Griff (profile) says:

The Institution is the problem

Mike, I think the fella has it bang on.

We used to choose newspaper to read because we liked it’s basic editorial slant – it suited our views and opinions.

Now we can choose an aggregator (say HuffPo or similar) and that becomes the news “brand” we identify with.
What defines that brand is a small group of editors, and possibly a group of favoured writers. Every other activity in the chain could be freelancers. An open market of content from which the aggregator selects.

So where does this leave (for example) the NY Times ? They contract down to a website and few good editors, and maybe even keep some of their best best writers on a retainer rather than completely freelance via aggregation. What remains is still recognisably the NY Times “slant” on everything, but they are no longer this vast organisation with huge shiny offices turning over giant amounts of money with a printing works and their own fleet of trucks.

“Survival” for them can mean different things to different people. If it means staying the same size, they can’t. It it means that you or I could still choose to read what is in essence the NY Times each morning (in some form using some kind of media) then it could, but there would be little in this new incarnation from a business point of view to interest the current stakeholders in the existing (dying) business. To all intents and purposes their business has folded.

But sooner or later for an ad driven business model to work, the aggregator sites (eg Huff Po) will have to share their ad revenue with those they link to and actually display the content themselves, rather than send their readers off to someone else’s ad driven website everytime they click a link. (If you read your fave paper you want consistent layout all through, not something that looks like a scrapbook made of a myriad of other DTP styles).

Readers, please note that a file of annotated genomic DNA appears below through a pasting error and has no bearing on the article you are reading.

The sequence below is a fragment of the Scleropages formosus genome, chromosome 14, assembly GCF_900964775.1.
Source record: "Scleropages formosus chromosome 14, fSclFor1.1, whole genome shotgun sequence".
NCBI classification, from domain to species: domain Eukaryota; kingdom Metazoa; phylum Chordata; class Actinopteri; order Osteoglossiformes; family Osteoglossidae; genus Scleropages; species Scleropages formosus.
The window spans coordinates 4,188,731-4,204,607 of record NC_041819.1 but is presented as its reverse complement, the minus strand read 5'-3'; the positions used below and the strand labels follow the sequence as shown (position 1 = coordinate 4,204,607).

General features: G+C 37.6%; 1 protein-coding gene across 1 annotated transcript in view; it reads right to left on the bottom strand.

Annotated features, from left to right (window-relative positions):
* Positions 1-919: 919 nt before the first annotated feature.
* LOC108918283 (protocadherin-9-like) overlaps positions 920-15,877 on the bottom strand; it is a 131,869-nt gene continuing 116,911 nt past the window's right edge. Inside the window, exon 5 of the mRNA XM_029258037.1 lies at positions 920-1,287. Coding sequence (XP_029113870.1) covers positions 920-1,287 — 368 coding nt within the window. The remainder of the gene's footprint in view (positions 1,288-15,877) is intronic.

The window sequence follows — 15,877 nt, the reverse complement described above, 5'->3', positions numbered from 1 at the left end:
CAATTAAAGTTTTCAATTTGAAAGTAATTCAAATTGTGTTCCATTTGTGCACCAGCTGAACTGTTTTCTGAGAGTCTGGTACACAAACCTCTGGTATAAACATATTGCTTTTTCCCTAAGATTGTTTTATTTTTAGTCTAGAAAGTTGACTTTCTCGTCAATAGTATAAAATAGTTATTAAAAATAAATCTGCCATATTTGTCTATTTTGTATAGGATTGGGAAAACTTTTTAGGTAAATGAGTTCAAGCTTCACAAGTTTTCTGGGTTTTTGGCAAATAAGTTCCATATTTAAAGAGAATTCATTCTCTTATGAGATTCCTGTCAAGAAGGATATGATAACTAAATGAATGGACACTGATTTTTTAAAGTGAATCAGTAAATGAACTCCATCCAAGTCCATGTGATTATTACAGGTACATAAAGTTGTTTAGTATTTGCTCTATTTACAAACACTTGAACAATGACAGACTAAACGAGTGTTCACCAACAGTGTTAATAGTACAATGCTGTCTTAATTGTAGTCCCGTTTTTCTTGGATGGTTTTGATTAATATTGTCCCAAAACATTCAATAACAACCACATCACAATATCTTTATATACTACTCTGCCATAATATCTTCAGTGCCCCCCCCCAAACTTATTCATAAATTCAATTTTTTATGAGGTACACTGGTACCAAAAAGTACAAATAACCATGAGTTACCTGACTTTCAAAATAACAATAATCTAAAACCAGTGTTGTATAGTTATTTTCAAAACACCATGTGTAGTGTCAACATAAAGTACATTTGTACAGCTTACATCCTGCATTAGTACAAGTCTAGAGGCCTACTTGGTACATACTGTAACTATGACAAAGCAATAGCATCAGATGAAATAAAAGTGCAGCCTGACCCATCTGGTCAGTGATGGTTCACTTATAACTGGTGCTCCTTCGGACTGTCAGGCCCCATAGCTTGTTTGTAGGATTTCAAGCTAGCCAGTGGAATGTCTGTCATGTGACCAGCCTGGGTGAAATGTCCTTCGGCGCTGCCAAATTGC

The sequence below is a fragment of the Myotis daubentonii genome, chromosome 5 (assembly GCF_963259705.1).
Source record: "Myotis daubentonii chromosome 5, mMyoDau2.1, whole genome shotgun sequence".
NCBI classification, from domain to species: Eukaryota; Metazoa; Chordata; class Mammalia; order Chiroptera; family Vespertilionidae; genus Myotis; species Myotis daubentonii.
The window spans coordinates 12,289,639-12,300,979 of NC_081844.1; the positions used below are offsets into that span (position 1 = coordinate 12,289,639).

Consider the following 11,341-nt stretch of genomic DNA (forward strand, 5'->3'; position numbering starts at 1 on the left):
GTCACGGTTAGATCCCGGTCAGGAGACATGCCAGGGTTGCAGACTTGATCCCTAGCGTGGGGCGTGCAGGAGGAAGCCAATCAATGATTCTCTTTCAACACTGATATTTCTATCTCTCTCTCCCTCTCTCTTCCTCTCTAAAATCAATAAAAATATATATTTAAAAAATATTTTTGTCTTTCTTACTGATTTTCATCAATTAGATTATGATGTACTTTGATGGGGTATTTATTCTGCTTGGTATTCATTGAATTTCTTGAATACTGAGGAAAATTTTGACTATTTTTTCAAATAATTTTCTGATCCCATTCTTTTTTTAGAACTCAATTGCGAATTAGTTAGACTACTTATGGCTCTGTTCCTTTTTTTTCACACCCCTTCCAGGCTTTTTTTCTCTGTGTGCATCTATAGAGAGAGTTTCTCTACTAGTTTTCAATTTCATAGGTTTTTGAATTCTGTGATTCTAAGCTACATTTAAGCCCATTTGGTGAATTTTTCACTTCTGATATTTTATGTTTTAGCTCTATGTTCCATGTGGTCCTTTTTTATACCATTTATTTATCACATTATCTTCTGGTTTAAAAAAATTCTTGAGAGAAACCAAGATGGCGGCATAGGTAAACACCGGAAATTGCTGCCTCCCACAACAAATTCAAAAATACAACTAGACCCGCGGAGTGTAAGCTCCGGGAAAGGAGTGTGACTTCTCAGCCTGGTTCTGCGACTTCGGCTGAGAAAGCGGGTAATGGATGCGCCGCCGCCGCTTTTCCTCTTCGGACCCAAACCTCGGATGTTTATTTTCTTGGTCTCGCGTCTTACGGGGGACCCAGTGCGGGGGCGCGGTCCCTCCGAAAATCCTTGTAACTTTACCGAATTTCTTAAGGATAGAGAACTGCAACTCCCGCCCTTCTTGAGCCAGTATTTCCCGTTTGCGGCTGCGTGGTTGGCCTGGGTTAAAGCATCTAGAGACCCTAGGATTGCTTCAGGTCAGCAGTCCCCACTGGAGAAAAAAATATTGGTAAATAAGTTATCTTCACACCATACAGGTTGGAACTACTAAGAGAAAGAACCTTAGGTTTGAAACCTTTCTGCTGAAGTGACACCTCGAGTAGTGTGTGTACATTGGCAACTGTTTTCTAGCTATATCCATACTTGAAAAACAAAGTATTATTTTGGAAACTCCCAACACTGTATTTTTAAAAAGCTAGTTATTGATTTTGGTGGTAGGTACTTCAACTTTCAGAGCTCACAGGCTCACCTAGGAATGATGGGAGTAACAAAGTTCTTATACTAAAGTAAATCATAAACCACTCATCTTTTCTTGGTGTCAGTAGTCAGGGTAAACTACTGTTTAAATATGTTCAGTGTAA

That means that even if the user experience is free, there will almost certainly be some B2B micropayment going on behind the scenes. And done well (eg by google) this will be a genuine live free market.

I know many people believe micropayment for the end user is a no no, but if people are given a choice between paying tiny amounts and having it free with ads, there are some platforms (eg mobile) where there is simply not enough screen real estate or user time to bother with ads.

Anonymous Coward says:

It is in the medium the advertisers are using

Google is and advertising company first. They just happen to use their own products to help deliver their ads.

Yeah make google maps with no adds, but sell a premium version even at a loss to grain brand exposure. The more people know you and use your service the more people you can deliver ads to.

Newspapers are basically advertisers too. They just happen to use the paper as a medium to deliver the ad content.